In this section, you’re going to launch a Spot Interruption using FIS and then verify that the capacity has been replenished and EMR was able to continue running the Spark job. This will help you to confirm the low impact of your workloads when implementing Spot effectively. Moreover, you can discover hidden weaknesses, and make your workloads fault-tolerant and resilient.
The Spark job could take around seven to eight minutes to finish. However, when you arrive to this part of the workshop, either the job is about to finish or has finished already. So, here are the commands you need to run to re-launch the Spark job in EMR.
First, you need to empty the results folder in the S3 bucket. Run the following command (replace the bucket name with yours):
export S3_BUCKET=your_bucket_name aws s3 rm --recursive s3://$S3_BUCKET/results/
Then, get the EMR cluster ID and replace it with
YOUR_CLUSTER_ID in the following command to re-launch the Spark application:
aws emr add-steps --cluster-id YOUR_CLUSTER_ID --steps Type=CUSTOM_JAR,Name="Spark application",Jar="command-runner.jar",ActionOnFailure=CONTINUE,Args=[spark-submit,--deploy-mode,cluster,--executor-memory,18G,--executor-cores,4,s3://$S3_BUCKET/script.py,s3://$S3_BUCKET/results/]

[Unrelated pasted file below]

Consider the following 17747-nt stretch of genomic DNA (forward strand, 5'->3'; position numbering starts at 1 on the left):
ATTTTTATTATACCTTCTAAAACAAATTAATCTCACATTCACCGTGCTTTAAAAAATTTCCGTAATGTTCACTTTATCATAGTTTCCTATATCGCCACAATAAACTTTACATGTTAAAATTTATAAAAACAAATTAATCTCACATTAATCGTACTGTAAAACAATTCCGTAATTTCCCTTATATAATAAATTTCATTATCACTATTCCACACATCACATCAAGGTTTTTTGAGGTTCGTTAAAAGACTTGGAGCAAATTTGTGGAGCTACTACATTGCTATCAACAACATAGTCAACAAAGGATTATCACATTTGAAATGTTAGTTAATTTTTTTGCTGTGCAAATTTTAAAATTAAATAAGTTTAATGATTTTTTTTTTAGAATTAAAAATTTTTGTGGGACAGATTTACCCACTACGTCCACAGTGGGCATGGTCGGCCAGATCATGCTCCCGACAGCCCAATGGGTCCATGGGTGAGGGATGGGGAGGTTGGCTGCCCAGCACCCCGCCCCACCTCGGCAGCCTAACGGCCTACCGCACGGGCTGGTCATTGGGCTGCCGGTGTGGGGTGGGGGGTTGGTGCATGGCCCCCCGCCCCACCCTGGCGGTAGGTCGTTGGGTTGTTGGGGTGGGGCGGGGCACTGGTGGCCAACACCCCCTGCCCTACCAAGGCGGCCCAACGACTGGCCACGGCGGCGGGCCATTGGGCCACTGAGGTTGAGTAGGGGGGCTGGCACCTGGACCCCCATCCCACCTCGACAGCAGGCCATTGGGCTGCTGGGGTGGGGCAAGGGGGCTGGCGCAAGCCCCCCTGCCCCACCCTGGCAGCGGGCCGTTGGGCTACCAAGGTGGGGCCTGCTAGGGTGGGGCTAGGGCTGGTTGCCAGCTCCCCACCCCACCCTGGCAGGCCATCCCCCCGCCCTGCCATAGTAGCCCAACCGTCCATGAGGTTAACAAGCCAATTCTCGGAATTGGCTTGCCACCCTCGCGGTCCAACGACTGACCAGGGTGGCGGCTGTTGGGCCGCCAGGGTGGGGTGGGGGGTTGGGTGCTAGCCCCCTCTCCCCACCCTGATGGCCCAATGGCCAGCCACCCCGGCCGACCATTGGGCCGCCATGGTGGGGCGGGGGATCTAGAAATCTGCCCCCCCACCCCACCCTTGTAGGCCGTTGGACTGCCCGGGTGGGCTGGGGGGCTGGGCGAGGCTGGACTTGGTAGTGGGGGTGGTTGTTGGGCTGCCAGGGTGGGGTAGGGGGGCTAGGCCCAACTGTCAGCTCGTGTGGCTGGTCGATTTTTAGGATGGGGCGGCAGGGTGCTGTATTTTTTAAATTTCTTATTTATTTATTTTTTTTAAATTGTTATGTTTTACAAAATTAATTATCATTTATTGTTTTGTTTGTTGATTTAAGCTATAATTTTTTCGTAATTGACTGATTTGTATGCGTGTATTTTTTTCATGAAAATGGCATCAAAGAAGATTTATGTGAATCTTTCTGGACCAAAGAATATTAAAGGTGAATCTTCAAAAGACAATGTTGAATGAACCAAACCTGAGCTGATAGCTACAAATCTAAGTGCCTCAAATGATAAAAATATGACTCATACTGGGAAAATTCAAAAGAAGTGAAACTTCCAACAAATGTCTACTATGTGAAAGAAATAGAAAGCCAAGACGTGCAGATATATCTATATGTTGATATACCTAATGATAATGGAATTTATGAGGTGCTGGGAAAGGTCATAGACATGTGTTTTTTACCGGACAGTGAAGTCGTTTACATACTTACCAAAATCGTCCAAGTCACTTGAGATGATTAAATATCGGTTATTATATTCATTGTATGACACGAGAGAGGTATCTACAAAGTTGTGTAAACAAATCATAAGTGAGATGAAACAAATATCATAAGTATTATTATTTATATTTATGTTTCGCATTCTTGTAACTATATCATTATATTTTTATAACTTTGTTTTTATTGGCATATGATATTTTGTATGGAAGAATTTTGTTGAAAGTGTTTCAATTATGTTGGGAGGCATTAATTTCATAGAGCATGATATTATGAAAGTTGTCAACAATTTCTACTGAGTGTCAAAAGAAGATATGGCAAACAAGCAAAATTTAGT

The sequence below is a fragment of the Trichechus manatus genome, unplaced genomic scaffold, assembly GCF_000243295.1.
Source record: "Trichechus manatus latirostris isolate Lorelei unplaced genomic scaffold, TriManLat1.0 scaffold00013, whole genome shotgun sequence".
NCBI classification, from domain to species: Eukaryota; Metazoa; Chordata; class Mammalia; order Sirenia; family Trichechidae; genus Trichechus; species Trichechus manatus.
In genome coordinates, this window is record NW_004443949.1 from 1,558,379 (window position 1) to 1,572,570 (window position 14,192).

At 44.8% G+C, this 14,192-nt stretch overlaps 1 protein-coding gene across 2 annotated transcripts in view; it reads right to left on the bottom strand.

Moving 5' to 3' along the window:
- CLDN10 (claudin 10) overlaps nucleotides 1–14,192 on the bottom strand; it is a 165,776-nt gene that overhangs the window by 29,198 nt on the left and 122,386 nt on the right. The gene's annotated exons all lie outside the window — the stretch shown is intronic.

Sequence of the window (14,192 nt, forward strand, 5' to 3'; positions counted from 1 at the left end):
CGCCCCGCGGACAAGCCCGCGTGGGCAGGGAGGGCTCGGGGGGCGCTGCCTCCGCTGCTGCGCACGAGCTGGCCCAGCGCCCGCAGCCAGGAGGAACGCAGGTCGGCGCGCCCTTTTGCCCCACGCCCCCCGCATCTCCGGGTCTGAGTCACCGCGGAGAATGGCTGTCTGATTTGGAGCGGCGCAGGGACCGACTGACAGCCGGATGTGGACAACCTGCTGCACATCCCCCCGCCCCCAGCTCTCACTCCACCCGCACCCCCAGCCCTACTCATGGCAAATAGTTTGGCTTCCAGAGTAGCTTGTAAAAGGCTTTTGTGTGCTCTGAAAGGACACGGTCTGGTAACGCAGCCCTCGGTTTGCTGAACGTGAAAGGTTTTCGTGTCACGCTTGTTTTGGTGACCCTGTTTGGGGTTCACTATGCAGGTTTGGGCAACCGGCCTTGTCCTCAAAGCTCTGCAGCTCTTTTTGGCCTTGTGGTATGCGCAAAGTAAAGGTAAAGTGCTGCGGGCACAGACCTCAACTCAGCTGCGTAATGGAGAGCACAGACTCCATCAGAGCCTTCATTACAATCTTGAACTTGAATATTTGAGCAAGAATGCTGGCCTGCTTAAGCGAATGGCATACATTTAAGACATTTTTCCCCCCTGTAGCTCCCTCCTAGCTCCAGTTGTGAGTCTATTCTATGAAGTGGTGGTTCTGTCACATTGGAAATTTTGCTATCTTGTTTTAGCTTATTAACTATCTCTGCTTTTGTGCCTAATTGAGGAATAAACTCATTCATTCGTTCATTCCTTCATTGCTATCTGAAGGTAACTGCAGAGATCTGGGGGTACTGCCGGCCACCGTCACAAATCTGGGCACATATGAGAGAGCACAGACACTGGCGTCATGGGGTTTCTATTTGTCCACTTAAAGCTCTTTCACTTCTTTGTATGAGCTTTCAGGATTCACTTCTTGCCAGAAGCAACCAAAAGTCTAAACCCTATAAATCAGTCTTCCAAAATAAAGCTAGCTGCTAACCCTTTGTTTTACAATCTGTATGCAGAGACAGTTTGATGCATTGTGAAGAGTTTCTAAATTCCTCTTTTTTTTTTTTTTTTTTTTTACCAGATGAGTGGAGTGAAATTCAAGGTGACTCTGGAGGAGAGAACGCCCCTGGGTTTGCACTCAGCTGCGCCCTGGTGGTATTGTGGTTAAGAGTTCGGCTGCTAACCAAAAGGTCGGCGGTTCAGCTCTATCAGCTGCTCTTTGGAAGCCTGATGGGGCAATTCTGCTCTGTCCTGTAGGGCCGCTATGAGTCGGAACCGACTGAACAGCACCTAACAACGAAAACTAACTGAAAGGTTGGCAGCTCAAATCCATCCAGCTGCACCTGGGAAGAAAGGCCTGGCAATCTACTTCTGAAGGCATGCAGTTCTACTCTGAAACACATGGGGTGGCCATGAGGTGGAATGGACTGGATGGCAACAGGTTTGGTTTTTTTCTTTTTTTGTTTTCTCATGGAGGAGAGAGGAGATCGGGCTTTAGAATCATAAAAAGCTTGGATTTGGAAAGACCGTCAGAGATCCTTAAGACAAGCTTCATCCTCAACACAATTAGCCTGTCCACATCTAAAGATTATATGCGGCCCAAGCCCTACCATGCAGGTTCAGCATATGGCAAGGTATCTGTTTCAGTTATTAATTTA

Now go ahead an run the Spot interruption experiment before the jobs completes.
After creating the experiment template in FIS, you can start a new experiment to interrupt three (unless you changed the template) Spot instances. Run the following command:
FIS_EXP_TEMP_ID=$(aws cloudformation describe-stacks --stack-name $FIS_EXP_NAME --query "Stacks.Outputs[?OutputKey=='FISExperimentID'].OutputValue" --output text) FIS_EXP_ID=$(aws fis start-experiment --experiment-template-id $FIS_EXP_TEMP_ID --no-cli-pager --query "experiment.id" --output text)
Wait around 30 seconds, and you should see that the experiment completes. Run the following command to confirm:
aws fis get-experiment --id $FIS_EXP_ID --no-cli-pager
At this point, FIS has triggered a Spot interruption notice, and in two minutes the instances will be terminated.
Go to CloudWatch Logs group